M did this mostly by reading the tree of life poster we have on our wall, but which you can see online here (this is an Open University resource created in collaboration with the BBC). I also did my “homework” by reading about phylogeny at the Tree of Life Web Project and in this post from DarwinBookCats blog.
Next M, J and I decided what animals we wanted to focus on in our evolutionary tree of life and then we lined up plastic animals according to how we thought they might be related to us (from those most closely related to us, to those least closely related to us). We did this by asking ourselves questions like “Does it have a skeleton inside its body?” and “Does it give birth to live young?”.
Once we had the basic relationships for animals sorted, we set about creating a 3D tree of life. We gathered a selection of wind-lopped branches from our garden and the nearby park. We chose the largest branch to be the trunk of our tree, and into the trunk of our tree we drilled 15 holes approximately equal distances down the trunk.
After our shed experience inspired by Findus, M was keen to try out the electric drill. Because of the size of our “trunk” we had to do the drilling in the kitchen. Because of the size of our “branches” we used a flat drill bit rather than a regular drill bit.
As you can see J didn’t like the sound of the drill, but M adored it! The raw power in her hands!
Once drilled we put our trunk in a pot of sand and hotglued our “branches” into the drilled holes. Our bare tree was ready!
Next up I printed out images of all the living things we were to include in our tree, this time extending what we had learned already with animals to include fungi, plants and bacteria. The girls coloured in the images and we stuck them to card. The images we used were of a chimpanzee, a lemur, a rabbit, a lion, an elephant, a kangaroo, a duck, a frog, a fish, a starfish, a tarantula, a jellyfish, a mushroom, a sunflower and a type of bacteria.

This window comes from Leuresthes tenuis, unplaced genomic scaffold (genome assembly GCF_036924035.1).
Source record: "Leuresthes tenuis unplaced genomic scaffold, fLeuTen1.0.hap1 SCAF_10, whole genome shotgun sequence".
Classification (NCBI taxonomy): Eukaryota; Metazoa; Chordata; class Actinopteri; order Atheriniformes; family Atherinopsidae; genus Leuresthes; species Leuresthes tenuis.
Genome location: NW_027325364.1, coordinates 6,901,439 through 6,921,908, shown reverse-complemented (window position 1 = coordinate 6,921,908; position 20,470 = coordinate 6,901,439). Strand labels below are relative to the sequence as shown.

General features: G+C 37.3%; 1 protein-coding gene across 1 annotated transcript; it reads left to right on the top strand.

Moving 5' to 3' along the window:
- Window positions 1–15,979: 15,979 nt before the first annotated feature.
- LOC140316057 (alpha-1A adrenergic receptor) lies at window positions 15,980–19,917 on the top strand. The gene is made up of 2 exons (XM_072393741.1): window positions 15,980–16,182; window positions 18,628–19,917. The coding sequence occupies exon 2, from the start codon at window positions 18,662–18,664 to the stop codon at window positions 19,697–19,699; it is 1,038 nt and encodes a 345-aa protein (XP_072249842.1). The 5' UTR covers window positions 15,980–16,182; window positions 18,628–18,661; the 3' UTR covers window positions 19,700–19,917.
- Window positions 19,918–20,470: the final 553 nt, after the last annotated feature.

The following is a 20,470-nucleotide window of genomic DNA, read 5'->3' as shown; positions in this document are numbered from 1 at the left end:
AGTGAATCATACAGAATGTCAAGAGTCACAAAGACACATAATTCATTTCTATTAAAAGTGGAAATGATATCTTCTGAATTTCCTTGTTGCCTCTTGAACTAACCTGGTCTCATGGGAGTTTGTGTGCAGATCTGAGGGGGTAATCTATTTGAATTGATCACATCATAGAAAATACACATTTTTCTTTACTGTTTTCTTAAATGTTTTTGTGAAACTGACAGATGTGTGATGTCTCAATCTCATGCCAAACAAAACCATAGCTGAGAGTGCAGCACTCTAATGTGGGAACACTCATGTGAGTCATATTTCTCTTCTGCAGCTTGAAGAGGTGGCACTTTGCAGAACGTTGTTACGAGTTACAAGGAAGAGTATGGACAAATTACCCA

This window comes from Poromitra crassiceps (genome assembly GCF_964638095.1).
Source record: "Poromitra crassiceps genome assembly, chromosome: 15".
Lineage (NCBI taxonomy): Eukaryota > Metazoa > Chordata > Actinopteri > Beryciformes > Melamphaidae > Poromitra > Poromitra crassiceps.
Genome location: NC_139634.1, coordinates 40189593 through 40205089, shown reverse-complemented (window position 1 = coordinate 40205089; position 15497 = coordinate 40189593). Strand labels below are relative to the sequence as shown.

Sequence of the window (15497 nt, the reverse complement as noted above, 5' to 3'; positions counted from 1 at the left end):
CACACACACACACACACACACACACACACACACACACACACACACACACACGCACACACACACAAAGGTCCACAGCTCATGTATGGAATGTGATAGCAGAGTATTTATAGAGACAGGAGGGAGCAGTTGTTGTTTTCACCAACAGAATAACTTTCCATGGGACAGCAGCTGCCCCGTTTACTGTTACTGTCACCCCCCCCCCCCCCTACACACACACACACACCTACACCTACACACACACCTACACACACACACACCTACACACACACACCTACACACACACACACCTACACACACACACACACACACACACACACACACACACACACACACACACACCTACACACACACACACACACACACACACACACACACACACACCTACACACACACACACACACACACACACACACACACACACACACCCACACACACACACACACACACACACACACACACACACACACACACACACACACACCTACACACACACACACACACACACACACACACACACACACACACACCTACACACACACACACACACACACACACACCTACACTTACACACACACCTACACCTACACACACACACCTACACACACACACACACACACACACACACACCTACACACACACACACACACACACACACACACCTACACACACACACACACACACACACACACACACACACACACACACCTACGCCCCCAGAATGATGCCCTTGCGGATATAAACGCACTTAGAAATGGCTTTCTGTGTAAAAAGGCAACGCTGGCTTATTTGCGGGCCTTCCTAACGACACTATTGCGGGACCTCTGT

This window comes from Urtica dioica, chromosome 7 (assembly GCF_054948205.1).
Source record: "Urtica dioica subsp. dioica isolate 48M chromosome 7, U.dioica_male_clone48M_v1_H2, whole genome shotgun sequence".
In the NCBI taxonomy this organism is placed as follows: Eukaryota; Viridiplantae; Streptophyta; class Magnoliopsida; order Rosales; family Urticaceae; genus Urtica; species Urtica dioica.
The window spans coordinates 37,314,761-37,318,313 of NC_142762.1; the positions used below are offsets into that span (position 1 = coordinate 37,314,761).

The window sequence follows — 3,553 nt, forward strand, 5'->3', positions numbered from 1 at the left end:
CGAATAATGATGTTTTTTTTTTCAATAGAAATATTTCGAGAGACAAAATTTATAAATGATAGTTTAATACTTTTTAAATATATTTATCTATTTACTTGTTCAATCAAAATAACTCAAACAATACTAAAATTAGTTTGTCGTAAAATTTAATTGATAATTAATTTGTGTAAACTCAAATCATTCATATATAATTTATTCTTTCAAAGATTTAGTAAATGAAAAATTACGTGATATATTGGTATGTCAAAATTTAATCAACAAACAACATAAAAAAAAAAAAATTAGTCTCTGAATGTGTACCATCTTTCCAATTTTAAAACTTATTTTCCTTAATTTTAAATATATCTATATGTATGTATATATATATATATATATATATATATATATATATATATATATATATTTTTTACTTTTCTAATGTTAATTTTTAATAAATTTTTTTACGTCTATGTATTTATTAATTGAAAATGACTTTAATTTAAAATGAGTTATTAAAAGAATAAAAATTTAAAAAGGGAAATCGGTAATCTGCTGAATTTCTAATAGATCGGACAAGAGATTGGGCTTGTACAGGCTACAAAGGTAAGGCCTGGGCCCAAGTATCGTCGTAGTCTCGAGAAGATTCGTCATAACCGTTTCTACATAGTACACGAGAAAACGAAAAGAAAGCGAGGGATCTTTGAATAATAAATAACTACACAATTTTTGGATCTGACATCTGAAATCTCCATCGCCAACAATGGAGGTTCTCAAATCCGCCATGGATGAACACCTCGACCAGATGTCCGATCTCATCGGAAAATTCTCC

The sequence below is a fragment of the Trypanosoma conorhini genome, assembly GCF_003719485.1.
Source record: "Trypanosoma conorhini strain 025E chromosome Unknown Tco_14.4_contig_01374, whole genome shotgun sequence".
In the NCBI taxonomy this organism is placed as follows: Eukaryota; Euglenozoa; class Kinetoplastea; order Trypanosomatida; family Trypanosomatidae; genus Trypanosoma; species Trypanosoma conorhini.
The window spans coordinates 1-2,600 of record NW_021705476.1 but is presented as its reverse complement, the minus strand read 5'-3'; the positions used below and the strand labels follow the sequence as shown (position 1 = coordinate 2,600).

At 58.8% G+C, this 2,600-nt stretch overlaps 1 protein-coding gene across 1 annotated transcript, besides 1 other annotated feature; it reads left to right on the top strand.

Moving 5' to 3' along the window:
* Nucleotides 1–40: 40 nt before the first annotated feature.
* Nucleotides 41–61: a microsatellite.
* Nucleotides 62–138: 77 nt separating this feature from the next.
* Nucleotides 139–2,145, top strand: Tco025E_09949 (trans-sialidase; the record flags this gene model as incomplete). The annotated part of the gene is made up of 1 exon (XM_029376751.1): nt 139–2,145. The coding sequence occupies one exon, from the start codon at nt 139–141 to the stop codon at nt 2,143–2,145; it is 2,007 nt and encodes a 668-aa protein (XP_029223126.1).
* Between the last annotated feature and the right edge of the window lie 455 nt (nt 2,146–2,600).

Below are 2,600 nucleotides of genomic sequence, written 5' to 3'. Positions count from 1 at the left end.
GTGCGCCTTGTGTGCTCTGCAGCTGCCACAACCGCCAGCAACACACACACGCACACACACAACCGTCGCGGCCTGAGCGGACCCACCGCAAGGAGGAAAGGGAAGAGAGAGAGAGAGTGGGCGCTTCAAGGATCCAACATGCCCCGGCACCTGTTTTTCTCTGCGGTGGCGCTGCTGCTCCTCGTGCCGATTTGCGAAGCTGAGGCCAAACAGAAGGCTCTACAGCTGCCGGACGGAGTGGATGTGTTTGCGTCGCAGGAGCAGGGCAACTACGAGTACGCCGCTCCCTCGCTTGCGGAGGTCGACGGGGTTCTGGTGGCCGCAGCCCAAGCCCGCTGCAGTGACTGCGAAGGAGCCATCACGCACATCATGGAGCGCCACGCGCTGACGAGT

Then we hung our various life forms from our tree of life in the correct order ie with the life form most distantly related to us on the lowest branch, up to the life form most closely related to us hanging on the branch next to the top of the tree. At the very top of the tree we hung a picture of a person which M had drawn.
Finally, we brought everything together with streamers of DNA – paper party streamers, thrown in pairs to create a approximation to strings of double helixes. As the streamers were thrown the twisting paper looked quite a lot like DNA but by the time the streamers were on the tree, their helix features were for the most part lost! Still, a bit of discussion about DNA went down well with turning our tree of life into a decorated Christmas tree for non-Creationists.
Whilst working out how we are related to lions, ducks and mushrooms we listened to:
We also enjoyed listening to Richard Milner, the singing Darwinian scholar (!) – you can watch a nice video about him on the New York Times website here.
Other activities which might work well alongside reading What Mr Darwin Saw include:
There are loads of online resources for learning about evolution. Here are some I enjoyed whilst teaching myself about the things I’ve forgotten since school, inspired by What Mr Darwin Saw:
Over the next few posts I’ll be reviewing as many as possible of the six books shortlisted for the Royal Society Young People’s Book Prize 2011, an award that celebrates the best recent books that communicate science to young people. The winner will be announced on December 1st.
Disclosure: I received my copy of this book from the publisher. This review, however, reflect my own and honest opinion.